A recent The Recorder story by Ross Todd, “Judge Again Says She’s ‘Disappointed’ in Plaintffs Lawyers in Anthem Data Breach Case ,” reports that the federal judge overseeing litigation targeting Anthem Inc. with data breach claims on Thursday continued her grilling of plaintiffs lawyers who represent the health insurer’s customers about the number of firms who worked on the case.
U.S. District Judge Lucy Koh asked lead plaintiffs counsel, Eve Cervantez of Altshuler Berzon and Andrew Friedman of Cohen Milstein Sellers & Toll, a string of detailed questions about which lawyers submitted bills on work settling the litigation, who defended depositions of name plaintiffs and who handled basic discovery tasks. Koh previously grilled the lead plaintiffs for having 49 other firms beyond those on the four-firm plaintiff steering committee she appointed.
After Cervantez said that 27 firms had worked on the “crisis” of getting through millions of pages of discovery, Koh stopped the plaintiffs lawyer.
“Is that how you run most of your cases? You have 27 firms doing document review?” the judge said.
Cervantez said it didn’t matter who did the work or the firm where they practiced, but “were the hours expended reasonable.”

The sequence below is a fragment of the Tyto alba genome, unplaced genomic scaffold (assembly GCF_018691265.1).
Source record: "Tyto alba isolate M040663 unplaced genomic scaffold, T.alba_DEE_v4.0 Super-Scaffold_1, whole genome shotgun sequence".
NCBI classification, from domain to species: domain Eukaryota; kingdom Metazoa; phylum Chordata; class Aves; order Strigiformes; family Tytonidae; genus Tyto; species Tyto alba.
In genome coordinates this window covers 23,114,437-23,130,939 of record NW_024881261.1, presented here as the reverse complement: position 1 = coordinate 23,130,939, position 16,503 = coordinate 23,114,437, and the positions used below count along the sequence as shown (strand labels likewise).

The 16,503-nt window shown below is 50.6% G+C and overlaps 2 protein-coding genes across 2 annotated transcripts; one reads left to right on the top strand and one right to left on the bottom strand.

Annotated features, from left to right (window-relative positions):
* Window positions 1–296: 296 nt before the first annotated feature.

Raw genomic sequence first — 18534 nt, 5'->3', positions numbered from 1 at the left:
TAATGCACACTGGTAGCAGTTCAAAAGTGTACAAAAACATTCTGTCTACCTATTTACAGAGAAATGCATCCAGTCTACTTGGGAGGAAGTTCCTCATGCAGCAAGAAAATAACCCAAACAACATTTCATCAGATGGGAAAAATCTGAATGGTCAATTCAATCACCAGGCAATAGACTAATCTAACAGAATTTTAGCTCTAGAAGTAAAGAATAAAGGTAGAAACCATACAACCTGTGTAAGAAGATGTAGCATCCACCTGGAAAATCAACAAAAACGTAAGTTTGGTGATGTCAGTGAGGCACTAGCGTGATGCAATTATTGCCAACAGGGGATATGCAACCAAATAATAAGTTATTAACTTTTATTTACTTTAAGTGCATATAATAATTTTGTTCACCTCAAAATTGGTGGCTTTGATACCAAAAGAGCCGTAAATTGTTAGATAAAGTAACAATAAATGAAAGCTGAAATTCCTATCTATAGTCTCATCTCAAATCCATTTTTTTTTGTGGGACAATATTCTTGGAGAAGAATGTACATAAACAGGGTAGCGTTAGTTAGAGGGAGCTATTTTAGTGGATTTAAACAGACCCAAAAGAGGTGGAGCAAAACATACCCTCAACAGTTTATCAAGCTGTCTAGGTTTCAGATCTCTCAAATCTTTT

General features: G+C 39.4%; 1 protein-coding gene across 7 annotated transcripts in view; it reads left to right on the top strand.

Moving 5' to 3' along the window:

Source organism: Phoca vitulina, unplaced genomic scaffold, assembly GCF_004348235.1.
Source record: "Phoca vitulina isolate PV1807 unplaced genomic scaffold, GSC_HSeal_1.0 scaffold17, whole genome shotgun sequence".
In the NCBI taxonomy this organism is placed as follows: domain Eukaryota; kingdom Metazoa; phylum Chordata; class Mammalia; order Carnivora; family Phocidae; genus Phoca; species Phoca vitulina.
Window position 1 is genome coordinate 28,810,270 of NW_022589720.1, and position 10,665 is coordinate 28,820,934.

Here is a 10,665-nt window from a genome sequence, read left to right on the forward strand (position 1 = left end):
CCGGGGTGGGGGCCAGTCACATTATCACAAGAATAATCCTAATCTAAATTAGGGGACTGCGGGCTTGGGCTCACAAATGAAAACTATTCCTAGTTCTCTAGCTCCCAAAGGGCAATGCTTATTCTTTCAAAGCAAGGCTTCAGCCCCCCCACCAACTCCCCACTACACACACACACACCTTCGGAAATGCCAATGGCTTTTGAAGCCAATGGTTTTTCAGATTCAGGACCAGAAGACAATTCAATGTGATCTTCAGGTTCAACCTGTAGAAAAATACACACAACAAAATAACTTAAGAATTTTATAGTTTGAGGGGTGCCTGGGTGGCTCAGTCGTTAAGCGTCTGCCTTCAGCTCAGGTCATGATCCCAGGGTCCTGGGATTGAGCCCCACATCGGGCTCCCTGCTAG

“How is that consistent with the conversation that I had with you and Mr. Friedman at the selection of counsel hearing?” asked Koh, who initially trimmed the lead plaintiffs proposed six-member steering committee to two firms.
Plaintiffs struck a $115 million settlement deal with Anthem last June, which included a proposed $38 million in attorney fees, or 33 percent of the total settlement. The deal provided two years of credit monitoring and identity protection services to Anthem customers whose personal data was compromised in the 2015 breach, and creates a $15 million fund to reimburse customers for things such as falsified tax returns.
The Competitive Enterprise Institute’s Center for Class Action Fairness filed an objection last year on behalf of Adam Schulman, an attorney at the Washington, D.C., organization, partially because of the fee request. Schulman claimed fees should be closer to $13.8 million and questioned why 49 other firms not appointed by the court stood to earn a total of $13.6 million in fees as part of the settlement.
Koh told plaintiffs counsel that she was “deeply disappointed” about the number of firms brought on to handle the case at a hearing in February. At Schulman’s request, she appointed a special master, retired Santa Clara County Superior Court Judge James Kleinberg, to comb over the fee request.
Kleinberg, who is now a mediator and arbitrator at JAMS, pointed to duplicate efforts and excessive billing rates for contract lawyers in suggesting in April that the fee award be trimmed to $28.59 million.
Koh didn’t tip her hand on where she will ultimately come out on the fee request Thursday, but she did indicate that she’ll rule on final approval of the deal by late July. She asked the plaintiffs to hand over detailed records about document review, depositions and post-settlement work.
“I would like to be able to see who did what work when at what hourly rate and for how many hours,” she said. “I think I’ve already indicated that I’m disappointed, but it is what it is.”